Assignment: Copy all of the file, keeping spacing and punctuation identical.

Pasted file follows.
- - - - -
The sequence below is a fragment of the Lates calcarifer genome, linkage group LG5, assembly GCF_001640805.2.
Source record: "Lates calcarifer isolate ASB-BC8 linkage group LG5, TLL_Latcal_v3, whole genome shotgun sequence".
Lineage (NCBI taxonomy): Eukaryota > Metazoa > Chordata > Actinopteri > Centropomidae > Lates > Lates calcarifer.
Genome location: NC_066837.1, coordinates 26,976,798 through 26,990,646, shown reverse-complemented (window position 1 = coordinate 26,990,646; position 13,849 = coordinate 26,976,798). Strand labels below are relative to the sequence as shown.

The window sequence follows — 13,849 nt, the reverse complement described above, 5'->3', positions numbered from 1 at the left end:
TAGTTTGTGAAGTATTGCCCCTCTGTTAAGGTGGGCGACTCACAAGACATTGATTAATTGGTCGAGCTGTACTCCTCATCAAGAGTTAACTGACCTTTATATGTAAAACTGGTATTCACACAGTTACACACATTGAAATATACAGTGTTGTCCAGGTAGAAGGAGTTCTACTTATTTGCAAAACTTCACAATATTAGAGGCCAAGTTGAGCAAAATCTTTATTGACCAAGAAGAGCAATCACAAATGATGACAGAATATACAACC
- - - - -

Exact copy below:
The sequence below is a fragment of the Lates calcarifer genome, linkage group LG5, assembly GCF_001640805.2.
Source record: "Lates calcarifer isolate ASB-BC8 linkage group LG5, TLL_Latcal_v3, whole genome shotgun sequence".
Lineage (NCBI taxonomy): Eukaryota > Metazoa > Chordata > Actinopteri > Centropomidae > Lates > Lates calcarifer.
Genome location: NC_066837.1, coordinates 26,976,798 through 26,990,646, shown reverse-complemented (window position 1 = coordinate 26,990,646; position 13,849 = coordinate 26,976,798). Strand labels below are relative to the sequence as shown.

The window sequence follows — 13,849 nt, the reverse complement described above, 5'->3', positions numbered from 1 at the left end:
TAGTTTGTGAAGTATTGCCCCTCTGTTAAGGTGGGCGACTCACAAGACATTGATTAATTGGTCGAGCTGTACTCCTCATCAAGAGTTAACTGACCTTTATATGTAAAACTGGTATTCACACAGTTACACACATTGAAATATACAGTGTTGTCCAGGTAGAAGGAGTTCTACTTATTTGCAAAACTTCACAATATTAGAGGCCAAGTTGAGCAAAATCTTTATTGACCAAGAAGAGCAATCACAAATGATGACAGAATATACAACC